Information Overload is a term invoked regularly during discussions about the data deluge of the Information Age, which has created a 24 hours a day, 7 days a week, 365 days a year, world-wide whirlwind of constant information flow, where the very air we breath is literally teeming with digital data streams — continually inundating us with new, and new types of, information.
Information overload generally refers to how too much information can overwhelm our ability to understand an issue, and can even disable our decision making in regards to that issue (this latter aspect is generally referred to as Analysis Paralysis).
But we often forget that the term is over 40 years old. It was popularized by Alvin Toffler in his bestselling book Future Shock, which was published in 1970, back when the Internet was still in its infancy, and long before the Internet’s progeny would give birth to the clouds contributing to the present, potentially perpetual, forecast for data precipitation.
A related term that has become big in the data management industry is Big Data, which, as Gartner Research explains, although the term acknowledges the exponential growth, availability, and use of information in today’s data-rich landscape, big data is about more than just data volume. Data variety (i.e., structured, semi-structured, and unstructured data, as well as other types, such as the sensor data emanating from the Internet of Things) and data velocity (i.e., how fast data is being produced and how fast the data must be processed to meet demand) are also key characteristics of the big challenges of big data.
John Dodge and Bob Gourley recently discussed big data on Enterprise CIO Forum Radio, where Gourley explained that big data is essentially “the data that your enterprise is not currently able to do analysis over.” This point resonates with a similar one made by Bill Laberis, who recently discussed new global research where half of the companies polled responded that they cannot effectively deal with analyzing the rising tide of data available to them.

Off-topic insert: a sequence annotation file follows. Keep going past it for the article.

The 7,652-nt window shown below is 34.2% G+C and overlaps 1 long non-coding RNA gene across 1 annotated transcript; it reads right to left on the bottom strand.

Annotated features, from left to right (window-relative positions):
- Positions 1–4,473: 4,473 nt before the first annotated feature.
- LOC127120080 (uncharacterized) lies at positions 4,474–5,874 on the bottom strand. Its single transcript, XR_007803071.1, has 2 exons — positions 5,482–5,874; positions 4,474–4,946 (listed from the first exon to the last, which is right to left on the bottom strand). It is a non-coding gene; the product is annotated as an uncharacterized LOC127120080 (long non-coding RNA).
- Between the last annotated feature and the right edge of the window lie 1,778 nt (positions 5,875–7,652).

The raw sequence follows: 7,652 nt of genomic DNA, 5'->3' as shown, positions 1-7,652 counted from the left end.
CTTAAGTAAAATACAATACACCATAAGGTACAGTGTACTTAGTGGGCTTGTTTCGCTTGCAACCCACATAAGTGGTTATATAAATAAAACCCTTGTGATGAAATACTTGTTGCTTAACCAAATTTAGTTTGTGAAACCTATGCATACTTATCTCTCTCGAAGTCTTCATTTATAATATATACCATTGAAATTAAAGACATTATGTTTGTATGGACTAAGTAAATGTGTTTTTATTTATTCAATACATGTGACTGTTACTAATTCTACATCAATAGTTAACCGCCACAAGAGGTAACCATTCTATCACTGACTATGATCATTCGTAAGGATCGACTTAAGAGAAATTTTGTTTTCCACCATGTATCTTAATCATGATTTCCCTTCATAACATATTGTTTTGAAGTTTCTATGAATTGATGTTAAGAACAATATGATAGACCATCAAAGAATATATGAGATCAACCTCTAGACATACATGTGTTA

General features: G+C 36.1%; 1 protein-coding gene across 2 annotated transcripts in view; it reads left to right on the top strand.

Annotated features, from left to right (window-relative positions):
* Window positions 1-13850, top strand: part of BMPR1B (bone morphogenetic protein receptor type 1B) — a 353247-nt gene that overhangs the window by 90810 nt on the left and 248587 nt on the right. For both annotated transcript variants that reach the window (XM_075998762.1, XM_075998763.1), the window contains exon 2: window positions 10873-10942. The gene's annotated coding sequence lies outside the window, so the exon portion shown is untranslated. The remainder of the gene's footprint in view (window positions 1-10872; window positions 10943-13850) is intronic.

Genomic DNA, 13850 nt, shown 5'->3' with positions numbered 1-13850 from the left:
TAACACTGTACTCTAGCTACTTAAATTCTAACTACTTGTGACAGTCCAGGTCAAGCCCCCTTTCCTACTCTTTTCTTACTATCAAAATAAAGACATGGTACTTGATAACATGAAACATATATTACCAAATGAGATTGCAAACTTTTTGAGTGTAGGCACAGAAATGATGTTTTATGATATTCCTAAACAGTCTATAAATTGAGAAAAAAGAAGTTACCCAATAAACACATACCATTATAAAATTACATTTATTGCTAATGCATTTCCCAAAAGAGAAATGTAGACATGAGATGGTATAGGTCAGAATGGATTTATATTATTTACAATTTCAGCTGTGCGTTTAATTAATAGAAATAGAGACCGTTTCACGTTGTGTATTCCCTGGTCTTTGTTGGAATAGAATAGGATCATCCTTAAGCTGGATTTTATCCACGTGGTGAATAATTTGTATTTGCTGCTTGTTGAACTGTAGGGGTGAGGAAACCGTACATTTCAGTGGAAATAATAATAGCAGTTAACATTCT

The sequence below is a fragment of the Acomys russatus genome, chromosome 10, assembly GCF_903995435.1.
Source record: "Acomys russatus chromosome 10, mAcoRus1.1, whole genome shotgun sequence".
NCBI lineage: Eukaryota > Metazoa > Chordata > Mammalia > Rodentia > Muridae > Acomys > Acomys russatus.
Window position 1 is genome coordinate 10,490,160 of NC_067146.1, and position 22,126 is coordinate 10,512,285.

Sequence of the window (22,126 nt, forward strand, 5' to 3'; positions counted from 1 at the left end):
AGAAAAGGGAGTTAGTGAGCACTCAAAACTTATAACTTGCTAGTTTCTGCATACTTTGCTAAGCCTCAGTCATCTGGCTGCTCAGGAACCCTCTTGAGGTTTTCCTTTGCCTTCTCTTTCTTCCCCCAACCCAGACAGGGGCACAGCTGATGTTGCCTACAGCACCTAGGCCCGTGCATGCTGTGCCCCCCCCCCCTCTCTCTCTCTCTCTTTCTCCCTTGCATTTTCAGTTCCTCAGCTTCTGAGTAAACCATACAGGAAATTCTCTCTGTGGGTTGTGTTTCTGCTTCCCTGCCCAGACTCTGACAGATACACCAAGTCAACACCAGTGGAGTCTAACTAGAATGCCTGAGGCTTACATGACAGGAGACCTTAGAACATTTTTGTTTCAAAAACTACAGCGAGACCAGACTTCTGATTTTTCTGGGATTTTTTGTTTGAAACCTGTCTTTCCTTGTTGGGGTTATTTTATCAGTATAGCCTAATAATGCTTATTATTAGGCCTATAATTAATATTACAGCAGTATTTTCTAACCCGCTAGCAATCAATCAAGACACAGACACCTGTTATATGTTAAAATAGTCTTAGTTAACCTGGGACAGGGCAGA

Most of the big angst about big data comes from this fear that organizations are not tapping the potential business value of all that data not currently being included in their analytics and decision making. This reminds me of psychologist Herbert Simon, who won the 1978 Nobel Prize in Economics for his pioneering research on decision making, which included comparing and contrasting the decision-making strategies of maximizing and satisficing (a term that combines satisfying with sufficing).
Simon explained that a maximizer is like a perfectionist who considers all the data they can find because they need to be assured that their decision was the best that could be made. This creates a psychologically daunting task, especially as the amount of available data constantly increases (again, note that this observation was made over 40 years ago). The alternative is to be a satisficer, someone who attempts to meet criteria for adequacy rather than identify an optimal solution. And especially when time is a critical factor, such as it is with the real-time decision making demanded by a constantly changing business world.
Big data strategies will also have to compare and contrast maximizing and satisficing. Maximizers, if driven by their angst about all that data they are not analyzing, might succumb to information overload. Satisficers, if driven by information optimization, might sufficiently integrate just enough of big data into their business analytics in a way that satisfies specific business needs.
As big data forces us to revisit information overload, it may be useful for us to remember that originally the primary concern was not about the increasing amount of information, but instead the increasing access to information. As Clay Shirky succinctly stated, “It’s not information overload, it’s filter failure.” So, to harness the business value of big data, we will need better filters, which may ultimately make for the entire distinction between information overload and information optimization.